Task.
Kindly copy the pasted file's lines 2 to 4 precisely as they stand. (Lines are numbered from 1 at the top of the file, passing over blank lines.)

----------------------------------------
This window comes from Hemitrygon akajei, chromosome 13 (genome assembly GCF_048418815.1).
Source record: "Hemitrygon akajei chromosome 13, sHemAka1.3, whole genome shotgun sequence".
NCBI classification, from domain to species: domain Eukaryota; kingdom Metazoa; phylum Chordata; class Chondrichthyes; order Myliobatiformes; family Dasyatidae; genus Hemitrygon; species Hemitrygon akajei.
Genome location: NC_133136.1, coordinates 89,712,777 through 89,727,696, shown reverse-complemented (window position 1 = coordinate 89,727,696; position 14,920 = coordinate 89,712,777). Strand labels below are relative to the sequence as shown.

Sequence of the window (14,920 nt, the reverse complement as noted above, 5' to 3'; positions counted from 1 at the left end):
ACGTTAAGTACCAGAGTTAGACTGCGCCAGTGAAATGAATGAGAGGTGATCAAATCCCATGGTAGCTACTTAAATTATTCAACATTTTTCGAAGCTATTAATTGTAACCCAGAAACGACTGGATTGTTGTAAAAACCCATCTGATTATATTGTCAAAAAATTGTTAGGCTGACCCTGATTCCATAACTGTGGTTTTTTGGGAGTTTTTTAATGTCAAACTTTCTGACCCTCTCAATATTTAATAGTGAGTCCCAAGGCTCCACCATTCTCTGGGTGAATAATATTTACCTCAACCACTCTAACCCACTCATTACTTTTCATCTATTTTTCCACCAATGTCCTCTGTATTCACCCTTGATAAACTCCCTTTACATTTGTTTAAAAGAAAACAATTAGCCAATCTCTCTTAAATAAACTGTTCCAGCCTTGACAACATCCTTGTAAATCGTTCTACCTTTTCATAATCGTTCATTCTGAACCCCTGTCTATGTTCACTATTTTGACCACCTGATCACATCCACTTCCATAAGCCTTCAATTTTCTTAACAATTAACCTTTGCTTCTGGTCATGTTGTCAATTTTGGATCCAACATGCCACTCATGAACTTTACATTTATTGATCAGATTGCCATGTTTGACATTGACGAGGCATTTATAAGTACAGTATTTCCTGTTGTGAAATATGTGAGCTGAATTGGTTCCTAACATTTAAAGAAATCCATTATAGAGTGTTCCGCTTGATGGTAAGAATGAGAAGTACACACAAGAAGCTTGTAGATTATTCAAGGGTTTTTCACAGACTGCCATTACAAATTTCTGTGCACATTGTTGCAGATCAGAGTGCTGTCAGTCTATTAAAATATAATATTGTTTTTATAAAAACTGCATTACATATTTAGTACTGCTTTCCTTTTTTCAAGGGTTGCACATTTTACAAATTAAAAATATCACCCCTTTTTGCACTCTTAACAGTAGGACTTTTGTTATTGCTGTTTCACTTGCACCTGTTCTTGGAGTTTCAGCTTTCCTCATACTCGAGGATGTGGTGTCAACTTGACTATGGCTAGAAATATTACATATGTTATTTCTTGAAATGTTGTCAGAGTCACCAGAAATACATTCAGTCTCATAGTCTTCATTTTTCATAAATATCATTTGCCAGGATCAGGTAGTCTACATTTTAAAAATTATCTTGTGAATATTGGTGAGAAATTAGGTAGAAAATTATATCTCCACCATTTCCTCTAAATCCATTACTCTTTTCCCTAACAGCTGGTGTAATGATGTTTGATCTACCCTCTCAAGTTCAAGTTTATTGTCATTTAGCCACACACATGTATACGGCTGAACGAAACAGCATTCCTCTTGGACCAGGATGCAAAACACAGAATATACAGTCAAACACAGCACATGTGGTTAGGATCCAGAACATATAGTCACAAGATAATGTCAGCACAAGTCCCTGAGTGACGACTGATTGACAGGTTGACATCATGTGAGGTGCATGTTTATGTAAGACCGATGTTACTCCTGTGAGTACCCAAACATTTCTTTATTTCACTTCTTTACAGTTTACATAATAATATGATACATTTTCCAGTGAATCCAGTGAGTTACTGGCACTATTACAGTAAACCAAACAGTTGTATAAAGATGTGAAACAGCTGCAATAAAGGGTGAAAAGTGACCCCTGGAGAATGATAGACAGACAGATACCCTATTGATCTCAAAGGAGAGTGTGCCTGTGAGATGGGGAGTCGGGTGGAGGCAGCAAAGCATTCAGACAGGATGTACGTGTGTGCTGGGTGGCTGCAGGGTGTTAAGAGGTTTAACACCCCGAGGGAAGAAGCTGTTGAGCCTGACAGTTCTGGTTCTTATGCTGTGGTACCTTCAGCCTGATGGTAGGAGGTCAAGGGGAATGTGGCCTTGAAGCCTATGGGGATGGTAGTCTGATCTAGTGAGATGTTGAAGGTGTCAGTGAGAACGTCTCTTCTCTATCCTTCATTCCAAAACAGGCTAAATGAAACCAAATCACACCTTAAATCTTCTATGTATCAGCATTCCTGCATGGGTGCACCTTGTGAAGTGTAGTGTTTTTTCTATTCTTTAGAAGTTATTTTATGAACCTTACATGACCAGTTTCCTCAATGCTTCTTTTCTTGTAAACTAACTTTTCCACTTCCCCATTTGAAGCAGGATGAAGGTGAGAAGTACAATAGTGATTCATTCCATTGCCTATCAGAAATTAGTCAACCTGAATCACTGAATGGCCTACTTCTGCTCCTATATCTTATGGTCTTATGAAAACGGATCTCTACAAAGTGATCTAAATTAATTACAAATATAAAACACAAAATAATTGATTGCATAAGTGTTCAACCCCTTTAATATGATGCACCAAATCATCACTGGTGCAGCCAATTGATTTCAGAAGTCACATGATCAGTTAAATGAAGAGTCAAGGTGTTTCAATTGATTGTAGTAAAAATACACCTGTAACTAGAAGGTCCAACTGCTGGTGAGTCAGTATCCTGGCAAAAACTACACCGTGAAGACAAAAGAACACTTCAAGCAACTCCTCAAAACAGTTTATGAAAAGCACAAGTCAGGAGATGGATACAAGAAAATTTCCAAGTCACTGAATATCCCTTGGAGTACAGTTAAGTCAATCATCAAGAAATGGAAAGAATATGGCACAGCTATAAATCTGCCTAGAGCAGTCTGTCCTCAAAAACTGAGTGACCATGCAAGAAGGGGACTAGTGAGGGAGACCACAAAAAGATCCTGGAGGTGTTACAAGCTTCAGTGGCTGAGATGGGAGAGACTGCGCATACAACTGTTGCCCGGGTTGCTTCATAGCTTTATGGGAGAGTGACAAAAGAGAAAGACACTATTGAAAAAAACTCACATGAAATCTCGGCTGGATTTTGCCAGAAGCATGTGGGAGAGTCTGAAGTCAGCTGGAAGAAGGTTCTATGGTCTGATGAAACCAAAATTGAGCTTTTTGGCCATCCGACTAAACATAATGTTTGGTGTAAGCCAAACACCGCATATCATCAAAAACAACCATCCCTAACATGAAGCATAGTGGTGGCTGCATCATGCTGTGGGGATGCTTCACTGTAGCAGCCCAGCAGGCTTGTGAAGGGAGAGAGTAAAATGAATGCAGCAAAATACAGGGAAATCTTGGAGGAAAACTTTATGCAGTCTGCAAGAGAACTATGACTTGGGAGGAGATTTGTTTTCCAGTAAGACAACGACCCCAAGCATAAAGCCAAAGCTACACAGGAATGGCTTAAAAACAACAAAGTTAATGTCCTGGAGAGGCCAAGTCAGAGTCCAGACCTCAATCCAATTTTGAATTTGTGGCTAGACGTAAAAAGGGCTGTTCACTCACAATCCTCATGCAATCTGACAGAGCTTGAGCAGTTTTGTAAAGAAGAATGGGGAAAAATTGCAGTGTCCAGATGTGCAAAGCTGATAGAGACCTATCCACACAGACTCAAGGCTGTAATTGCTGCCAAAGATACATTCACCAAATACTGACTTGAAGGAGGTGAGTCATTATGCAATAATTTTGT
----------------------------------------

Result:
Source record: "Hemitrygon akajei chromosome 13, sHemAka1.3, whole genome shotgun sequence".
NCBI classification, from domain to species: domain Eukaryota; kingdom Metazoa; phylum Chordata; class Chondrichthyes; order Myliobatiformes; family Dasyatidae; genus Hemitrygon; species Hemitrygon akajei.
Genome location: NC_133136.1, coordinates 89,712,777 through 89,727,696, shown reverse-complemented (window position 1 = coordinate 89,727,696; position 14,920 = coordinate 89,712,777). Strand labels below are relative to the sequence as shown.